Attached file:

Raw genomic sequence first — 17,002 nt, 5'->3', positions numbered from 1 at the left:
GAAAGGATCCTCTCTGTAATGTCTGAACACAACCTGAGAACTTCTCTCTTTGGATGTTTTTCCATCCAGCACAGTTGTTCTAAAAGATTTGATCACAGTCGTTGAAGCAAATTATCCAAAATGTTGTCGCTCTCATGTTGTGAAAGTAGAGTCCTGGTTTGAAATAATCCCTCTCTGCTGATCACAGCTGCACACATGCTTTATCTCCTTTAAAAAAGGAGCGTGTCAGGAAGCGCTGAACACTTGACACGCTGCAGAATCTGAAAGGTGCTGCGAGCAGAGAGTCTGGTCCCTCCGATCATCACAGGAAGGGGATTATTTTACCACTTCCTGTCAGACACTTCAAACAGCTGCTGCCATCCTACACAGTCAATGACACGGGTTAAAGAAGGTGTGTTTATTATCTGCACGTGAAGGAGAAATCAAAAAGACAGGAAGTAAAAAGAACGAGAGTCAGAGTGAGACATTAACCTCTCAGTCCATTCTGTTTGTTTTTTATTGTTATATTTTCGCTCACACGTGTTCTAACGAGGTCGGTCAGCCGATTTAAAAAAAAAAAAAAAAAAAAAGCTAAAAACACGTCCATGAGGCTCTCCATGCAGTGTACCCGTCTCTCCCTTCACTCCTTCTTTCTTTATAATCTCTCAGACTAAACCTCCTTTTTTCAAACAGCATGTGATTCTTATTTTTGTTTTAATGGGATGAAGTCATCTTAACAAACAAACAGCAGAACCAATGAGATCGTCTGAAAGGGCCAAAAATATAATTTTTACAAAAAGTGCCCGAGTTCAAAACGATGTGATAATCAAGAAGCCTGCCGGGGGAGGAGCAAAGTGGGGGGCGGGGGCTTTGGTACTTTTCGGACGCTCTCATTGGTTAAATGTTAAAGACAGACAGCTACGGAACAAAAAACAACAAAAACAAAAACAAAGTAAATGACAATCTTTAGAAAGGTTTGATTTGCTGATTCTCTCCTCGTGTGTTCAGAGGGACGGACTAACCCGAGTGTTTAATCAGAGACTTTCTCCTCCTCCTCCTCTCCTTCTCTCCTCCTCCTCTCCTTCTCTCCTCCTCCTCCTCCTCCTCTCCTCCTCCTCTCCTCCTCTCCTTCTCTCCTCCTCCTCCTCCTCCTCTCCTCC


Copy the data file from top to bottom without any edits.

Raw genomic sequence first — 17,002 nt, 5'->3', positions numbered from 1 at the left:
GAAAGGATCCTCTCTGTAATGTCTGAACACAACCTGAGAACTTCTCTCTTTGGATGTTTTTCCATCCAGCACAGTTGTTCTAAAAGATTTGATCACAGTCGTTGAAGCAAATTATCCAAAATGTTGTCGCTCTCATGTTGTGAAAGTAGAGTCCTGGTTTGAAATAATCCCTCTCTGCTGATCACAGCTGCACACATGCTTTATCTCCTTTAAAAAAGGAGCGTGTCAGGAAGCGCTGAACACTTGACACGCTGCAGAATCTGAAAGGTGCTGCGAGCAGAGAGTCTGGTCCCTCCGATCATCACAGGAAGGGGATTATTTTACCACTTCCTGTCAGACACTTCAAACAGCTGCTGCCATCCTACACAGTCAATGACACGGGTTAAAGAAGGTGTGTTTATTATCTGCACGTGAAGGAGAAATCAAAAAGACAGGAAGTAAAAAGAACGAGAGTCAGAGTGAGACATTAACCTCTCAGTCCATTCTGTTTGTTTTTTATTGTTATATTTTCGCTCACACGTGTTCTAACGAGGTCGGTCAGCCGATTTAAAAAAAAAAAAAAAAAAAAAGCTAAAAACACGTCCATGAGGCTCTCCATGCAGTGTACCCGTCTCTCCCTTCACTCCTTCTTTCTTTATAATCTCTCAGACTAAACCTCCTTTTTTCAAACAGCATGTGATTCTTATTTTTGTTTTAATGGGATGAAGTCATCTTAACAAACAAACAGCAGAACCAATGAGATCGTCTGAAAGGGCCAAAAATATAATTTTTACAAAAAGTGCCCGAGTTCAAAACGATGTGATAATCAAGAAGCCTGCCGGGGGAGGAGCAAAGTGGGGGGCGGGGGCTTTGGTACTTTTCGGACGCTCTCATTGGTTAAATGTTAAAGACAGACAGCTACGGAACAAAAAACAACAAAAACAAAAACAAAGTAAATGACAATCTTTAGAAAGGTTTGATTTGCTGATTCTCTCCTCGTGTGTTCAGAGGGACGGACTAACCCGAGTGTTTAATCAGAGACTTTCTCCTCCTCCTCCTCTCCTTCTCTCCTCCTCCTCTCCTTCTCTCCTCCTCCTCCTCCTCCTCTCCTCCTCCTCTCCTCCTCTCCTTCTCTCCTCCTCCTCCTCCTCCTCTCCTCC